A Closer Look at Alberta’s Bill 1

Through the early months of 2020, demonstrations erupting in support of the Wet’suwet’en Nation’s opposition to the Coastal GasLink pipeline in B.C resulted in blockades shutting down the majority of Canada’s rail network. In response, at least one province has taken legislative action to render these types of protests unlawful.

Alberta’s United Conservative Party (UCP) government tabled Bill 1 in February 2020. Also known as the Critical Infrastructure Defence Act, the law prohibits protest on essential infrastructure, or to aid, direct, or counsel someone to interfere with the use of essential infrastructure, whether publicly or privately owned. Infrastructure covered by Bill 1 would include private industrial projects such as mines and railways, but the wording is broad enough to include public property such as roads or even sidewalks. Due to the vagueness and timing of this law, many legal experts are worried about its implications.

Source: National Post, Photo By Darryl Dyck/The Canadian Press/File

There is concern that the law is so broad that it encompasses behaviour protected by the Charter of Rights and Freedoms. Because of the language, peaceful protests that interfere with the operation of a public infrastructure project would be in violation of this law – a potential breach of the right to free assembly. Bill 1 is also far-reaching in that a violation is committed by those who aid or otherwise support a protest interfering with key infrastructure without direct participation. Essentially, this defines individuals organizing or simply providing supplies to these protests being as culpable as those taking part. This feature of Bill 1 groups supporters and participators of protest into the same bucket, and is a concerning representation of the low tolerance that the UCP has for interference with key infrastructure and its development.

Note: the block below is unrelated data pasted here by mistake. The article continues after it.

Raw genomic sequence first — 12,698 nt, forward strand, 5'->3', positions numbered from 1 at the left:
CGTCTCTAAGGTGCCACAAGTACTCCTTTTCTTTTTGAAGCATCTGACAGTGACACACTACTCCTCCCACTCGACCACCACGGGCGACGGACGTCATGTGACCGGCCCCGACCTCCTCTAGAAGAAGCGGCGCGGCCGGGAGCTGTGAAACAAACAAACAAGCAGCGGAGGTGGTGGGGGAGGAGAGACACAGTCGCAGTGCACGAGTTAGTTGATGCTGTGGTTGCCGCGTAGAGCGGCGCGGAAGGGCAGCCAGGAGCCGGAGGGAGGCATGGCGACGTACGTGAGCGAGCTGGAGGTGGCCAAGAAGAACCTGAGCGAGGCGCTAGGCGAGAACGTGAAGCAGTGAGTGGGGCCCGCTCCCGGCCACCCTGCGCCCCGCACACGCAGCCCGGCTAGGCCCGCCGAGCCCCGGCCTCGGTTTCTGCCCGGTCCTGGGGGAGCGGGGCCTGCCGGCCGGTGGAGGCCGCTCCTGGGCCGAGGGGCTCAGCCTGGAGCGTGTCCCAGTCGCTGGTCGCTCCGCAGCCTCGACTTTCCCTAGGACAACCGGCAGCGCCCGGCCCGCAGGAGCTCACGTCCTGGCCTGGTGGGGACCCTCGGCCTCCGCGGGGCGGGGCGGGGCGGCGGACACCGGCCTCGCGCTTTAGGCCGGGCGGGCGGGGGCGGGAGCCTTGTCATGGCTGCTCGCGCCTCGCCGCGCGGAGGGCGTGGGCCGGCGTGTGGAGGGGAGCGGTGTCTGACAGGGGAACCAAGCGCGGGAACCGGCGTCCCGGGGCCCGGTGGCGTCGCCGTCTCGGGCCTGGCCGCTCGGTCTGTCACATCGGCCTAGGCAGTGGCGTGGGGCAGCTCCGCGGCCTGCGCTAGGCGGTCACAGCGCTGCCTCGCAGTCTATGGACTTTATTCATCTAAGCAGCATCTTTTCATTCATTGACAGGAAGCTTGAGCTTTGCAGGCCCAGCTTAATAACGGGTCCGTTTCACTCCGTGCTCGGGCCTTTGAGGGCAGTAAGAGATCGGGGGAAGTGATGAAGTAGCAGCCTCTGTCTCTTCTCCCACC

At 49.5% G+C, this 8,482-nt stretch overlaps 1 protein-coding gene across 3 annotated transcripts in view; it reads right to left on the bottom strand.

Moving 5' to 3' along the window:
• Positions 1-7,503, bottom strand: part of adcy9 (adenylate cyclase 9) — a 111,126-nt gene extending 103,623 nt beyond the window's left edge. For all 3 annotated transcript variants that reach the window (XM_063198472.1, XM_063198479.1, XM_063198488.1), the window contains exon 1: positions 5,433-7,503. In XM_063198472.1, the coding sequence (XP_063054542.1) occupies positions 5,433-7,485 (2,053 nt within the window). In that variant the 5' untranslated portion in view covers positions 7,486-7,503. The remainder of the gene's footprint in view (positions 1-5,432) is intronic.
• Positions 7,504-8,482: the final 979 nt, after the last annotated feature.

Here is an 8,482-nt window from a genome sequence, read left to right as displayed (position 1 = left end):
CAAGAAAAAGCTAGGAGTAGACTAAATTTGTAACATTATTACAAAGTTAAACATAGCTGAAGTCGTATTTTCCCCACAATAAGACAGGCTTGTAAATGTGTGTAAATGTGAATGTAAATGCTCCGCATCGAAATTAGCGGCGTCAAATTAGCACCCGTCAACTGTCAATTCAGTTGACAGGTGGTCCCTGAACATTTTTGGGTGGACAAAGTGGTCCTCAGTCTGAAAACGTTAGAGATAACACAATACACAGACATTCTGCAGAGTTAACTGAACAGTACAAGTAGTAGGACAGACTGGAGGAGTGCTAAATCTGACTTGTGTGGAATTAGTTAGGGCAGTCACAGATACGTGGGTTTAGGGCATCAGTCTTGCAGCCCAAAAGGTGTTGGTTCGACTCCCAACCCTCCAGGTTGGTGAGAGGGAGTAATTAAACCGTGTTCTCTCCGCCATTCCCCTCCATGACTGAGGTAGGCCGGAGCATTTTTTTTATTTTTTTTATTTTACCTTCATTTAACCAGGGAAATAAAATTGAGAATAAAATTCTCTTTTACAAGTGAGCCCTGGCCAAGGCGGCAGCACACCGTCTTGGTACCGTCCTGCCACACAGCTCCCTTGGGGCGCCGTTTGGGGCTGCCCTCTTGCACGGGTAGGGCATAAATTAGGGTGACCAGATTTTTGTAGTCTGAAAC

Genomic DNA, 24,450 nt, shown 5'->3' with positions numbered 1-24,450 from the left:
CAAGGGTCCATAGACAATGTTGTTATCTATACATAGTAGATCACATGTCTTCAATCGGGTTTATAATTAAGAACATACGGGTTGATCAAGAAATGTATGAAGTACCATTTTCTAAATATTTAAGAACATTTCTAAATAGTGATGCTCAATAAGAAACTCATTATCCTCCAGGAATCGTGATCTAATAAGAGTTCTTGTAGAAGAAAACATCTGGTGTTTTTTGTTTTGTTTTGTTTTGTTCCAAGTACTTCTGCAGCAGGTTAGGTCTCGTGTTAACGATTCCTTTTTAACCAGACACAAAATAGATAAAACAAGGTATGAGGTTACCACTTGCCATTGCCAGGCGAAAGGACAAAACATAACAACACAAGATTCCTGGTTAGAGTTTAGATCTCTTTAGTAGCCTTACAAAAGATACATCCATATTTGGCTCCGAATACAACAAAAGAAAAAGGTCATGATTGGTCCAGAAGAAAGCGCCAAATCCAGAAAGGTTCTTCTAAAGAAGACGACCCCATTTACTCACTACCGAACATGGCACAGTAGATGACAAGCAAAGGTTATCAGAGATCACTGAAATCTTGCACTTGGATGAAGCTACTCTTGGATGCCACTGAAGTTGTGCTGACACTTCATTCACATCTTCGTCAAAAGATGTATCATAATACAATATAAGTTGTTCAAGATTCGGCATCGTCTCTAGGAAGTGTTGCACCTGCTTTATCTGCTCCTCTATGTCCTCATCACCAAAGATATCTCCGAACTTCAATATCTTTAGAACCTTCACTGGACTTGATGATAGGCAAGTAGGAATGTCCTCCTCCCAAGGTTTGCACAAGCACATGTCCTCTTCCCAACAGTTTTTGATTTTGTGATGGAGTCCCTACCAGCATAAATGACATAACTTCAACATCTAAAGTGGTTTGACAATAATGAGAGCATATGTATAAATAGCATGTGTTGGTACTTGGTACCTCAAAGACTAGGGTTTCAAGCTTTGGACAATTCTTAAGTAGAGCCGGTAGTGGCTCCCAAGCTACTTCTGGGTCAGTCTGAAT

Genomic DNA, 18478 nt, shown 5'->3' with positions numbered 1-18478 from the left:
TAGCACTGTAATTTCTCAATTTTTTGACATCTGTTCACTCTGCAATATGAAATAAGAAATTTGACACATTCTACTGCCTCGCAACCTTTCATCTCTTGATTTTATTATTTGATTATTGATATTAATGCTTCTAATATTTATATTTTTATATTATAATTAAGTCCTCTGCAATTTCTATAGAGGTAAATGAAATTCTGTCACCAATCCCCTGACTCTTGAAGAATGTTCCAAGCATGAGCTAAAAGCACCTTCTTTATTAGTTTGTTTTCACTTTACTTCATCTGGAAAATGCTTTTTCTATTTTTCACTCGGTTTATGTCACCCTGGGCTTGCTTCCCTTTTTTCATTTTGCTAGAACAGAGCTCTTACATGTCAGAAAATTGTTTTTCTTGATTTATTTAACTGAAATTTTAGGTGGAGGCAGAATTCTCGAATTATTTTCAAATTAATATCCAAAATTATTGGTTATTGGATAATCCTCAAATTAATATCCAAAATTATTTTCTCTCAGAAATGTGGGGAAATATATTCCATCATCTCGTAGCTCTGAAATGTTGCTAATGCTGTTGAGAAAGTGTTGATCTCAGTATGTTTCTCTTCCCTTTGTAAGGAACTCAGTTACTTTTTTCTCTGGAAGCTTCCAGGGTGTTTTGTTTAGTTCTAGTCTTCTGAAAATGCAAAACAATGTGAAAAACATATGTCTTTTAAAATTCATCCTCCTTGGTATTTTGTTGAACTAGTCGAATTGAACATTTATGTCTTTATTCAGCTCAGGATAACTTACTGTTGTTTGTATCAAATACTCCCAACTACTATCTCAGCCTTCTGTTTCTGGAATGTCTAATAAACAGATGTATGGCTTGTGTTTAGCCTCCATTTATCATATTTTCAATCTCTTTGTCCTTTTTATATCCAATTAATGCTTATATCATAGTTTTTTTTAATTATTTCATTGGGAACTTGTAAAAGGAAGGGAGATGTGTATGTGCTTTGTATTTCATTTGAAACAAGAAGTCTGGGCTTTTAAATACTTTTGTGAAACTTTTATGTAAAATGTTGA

The timing of this legislation has many suspicious that it is a dubious attempt by the UCP government to silence Indigenous voices on the issue of industrial project development. Indeed, the law would limit treaty rights in the case of infrastructure that runs through treaty land. Furthermore, there is the issue that many Indigenous protests are in response to the very infrastructure sites that Bill 1 seeks to protect, such as the ongoing Wet’suwet’en opposition to Coastal Gaslink’s pipeline. By permitting the removal and arrest of protestors under Bill 1, the Albertan legislature is cracking down hard on a specific kind of dissent against industrial development that is voiced by Indigenous Nations.

Bill 1 was put forward by Alberta Justice Minister Doug Schweitzer. Characterizing the national rail blockades as “anarchy”, Schweitzer has pushed for other provinces to adopt similar laws that crackdown on protests inflicting economic damage on the same level. This advocacy is primarily out of self-preservation: opposition and objective legal scholars alike have already pointed out that Bill 1 may tread on the exclusive jurisdiction held by the federal government over criminal law. By encouraging other provinces to adopt laws similar to Bill 1, it is possible Schweitzer is hoping to galvanize inter-provincial support in order to make the case for federal legislation before the law can be struck down through court challenges at the provincial level.

Alberta Justice Minister Doug Schweitzer

Although Bill 1 has already received royal assent, there remains a great deal to be resolved. The Alberta Union of Public Employees was the first group to file a court challenge against the law, but it is expected many more will follow. The eventual rulings on the constitutional validity of Bill 1 will have a huge effect on the limits of provincial government power; some hairy questions will surface. Ultimately, it must be asked whether any infringement on Canadian rights and freedoms, particularly the unique set of collective rights held by Indigenous Nations, is excusable in the name of protecting economic interests, and whether protests blocking critical infrastructure are a form of peaceful political expression, or anarchy.


Sources

  1. Porter Robbins, C. (2020, July 02). Alberta bill aimed at blockades becomes law amid debate over legal issues. Retrieved September 20, 2020, from https://www.theglobeandmail.com/canada/alberta/article-as-protests-flare-up-alberta-bill-aimed-at-stymieing-demonstration/
  2. Protecting critical infrastructure. (n.d.). Retrieved September 20, 2020, from https://www.alberta.ca/protecting-critical-infrastructure.aspx
  3. Rally at Alberta Legislature to protest passing of controversial Bill 1 | CBC News. (2020, July 11). Retrieved September 20, 2020, from https://www.cbc.ca/news/canada/alberta-bill-1-rally-1.5646637
  4. Cardinal, J. (2020, June 25). Everything you need to know about Alberta’s Bill 1. Retrieved September 20, 2020, from https://www.albertanativenews.com/everything-you-need-to-know-about-albertas-bill-1/
  5. Joannou, A. (2020, June 24). Alberta’s largest public sector union taking government to court over Bill 1, claiming it violates Charter of Rights and Freedoms. Retrieved September 20, 2020, from https://edmontonjournal.com/news/politics/aupe-bill-1-alberta-charter